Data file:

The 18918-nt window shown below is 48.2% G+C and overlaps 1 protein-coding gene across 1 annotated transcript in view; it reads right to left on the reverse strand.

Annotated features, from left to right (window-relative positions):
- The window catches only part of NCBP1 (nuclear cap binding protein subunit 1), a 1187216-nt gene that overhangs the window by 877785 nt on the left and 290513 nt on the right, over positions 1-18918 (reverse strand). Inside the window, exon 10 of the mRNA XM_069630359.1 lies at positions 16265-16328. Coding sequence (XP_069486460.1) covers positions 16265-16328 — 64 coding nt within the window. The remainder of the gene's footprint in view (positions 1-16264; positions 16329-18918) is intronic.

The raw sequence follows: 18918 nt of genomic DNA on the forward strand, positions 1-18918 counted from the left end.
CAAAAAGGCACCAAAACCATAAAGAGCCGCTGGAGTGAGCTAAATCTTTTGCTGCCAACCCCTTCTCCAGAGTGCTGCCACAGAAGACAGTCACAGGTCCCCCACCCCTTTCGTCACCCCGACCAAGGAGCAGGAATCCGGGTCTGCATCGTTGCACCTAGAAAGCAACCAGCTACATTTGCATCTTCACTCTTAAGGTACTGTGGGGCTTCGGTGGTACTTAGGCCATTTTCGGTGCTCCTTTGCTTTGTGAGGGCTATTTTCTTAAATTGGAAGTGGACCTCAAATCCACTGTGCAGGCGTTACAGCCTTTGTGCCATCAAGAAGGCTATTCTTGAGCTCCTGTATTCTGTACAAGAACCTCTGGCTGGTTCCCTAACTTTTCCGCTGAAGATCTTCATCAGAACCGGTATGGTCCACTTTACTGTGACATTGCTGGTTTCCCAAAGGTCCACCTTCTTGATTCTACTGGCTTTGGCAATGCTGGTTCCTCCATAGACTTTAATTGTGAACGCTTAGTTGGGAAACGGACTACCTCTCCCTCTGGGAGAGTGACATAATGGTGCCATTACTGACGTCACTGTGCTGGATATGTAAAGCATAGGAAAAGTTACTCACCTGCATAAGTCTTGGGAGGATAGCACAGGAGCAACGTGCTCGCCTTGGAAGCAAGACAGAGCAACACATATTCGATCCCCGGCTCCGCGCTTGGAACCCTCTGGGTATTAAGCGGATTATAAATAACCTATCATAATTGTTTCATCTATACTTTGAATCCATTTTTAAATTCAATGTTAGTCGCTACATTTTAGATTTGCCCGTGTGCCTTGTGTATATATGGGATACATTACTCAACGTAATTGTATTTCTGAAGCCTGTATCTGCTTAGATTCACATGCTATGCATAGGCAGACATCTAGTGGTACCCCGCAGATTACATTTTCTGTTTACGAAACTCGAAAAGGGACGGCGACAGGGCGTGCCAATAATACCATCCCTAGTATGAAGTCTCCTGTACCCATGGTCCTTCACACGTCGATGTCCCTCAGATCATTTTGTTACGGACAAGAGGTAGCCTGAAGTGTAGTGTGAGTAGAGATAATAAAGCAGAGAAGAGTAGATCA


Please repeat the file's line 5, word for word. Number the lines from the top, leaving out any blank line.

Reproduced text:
CAAAAAGGCACCAAAACCATAAAGAGCCGCTGGAGTGAGCTAAATCTTTTGCTGCCAACCCCTTCTCCAGAGTGCTGCCACAGAAGACAGTCACAGGTCCCCCACCCCTTTCGTCACCCCGACCAAGGAGCAGGAATCCGGGTCTGCATCGTTGCACCTAGAAAGCAACCAGCTACATTTGCATCTTCACTCTTAAGGTACTGTGGGGCTTCGGTGGTACTTAGGCCATTTTCGGTGCTCCTTTGCTTTGTGAGGGCTATTTTCTTAAATTGGAAGTGGACCTCAAATCCACTGTGCAGGCGTTACAGCCTTTGTGCCATCAAGAAGGCTATTCTTGAGCTCCTGTATTCTGTACAAGAACCTCTGGCTGGTTCCCTAACTTTTCCGCTGAAGATCTTCATCAGAACCGGTATGGTCCACTTTACTGTGACATTGCTGGTTTCCCAAAGGTCCACCTTCTTGATTCTACTGGCTTTGGCAATGCTGGTTCCTCCATAGACTTTAATTGTGAACGCTTAGTTGGGAAACGGACTACCTCTCCCTCTGGGAGAGTGACATAATGGTGCCATTACTGACGTCACTGTGCTGGATATGTAAAGCATAGGAAAAGTTACTCACCTGCATAAGTCTTGGGAGGATAGCACAGGAGCAACGTGCTCGCCTTGGAAGCAAGACAGAGCAACACATATTCGATCCCCGGCTCCGCGCTTGGAACCCTCTGGGTATTAAGCGGATTATAAATAACCTATCATAATTGTTTCATCTATACTTTGAATCCATTTTTAAATTCAATGTTAGTCGCTACATTTTAGATTTGCCCGTGTGCCTTGTGTATATATGGGATACATTACTCAACGTAATTGTATTTCTGAAGCCTGTATCTGCTTAGATTCACATGCTATGCATAGGCAGACATCTAGTGGTACCCCGCAGATTACATTTTCTGTTTACGAAACTCGAAAAGGGACGGCGACAGGGCGTGCCAATAATACCATCCCTAGTATGAAGTCTCCTGTACCCATGGTCCTTCACACGTCGATGTCCCTCAGATCATTTTGTTACGGACAAGAGGTAGCCTGAAGTGTAGTGTGAGTAGAGATAATAAAGCAGAGAAGAGTAGATCA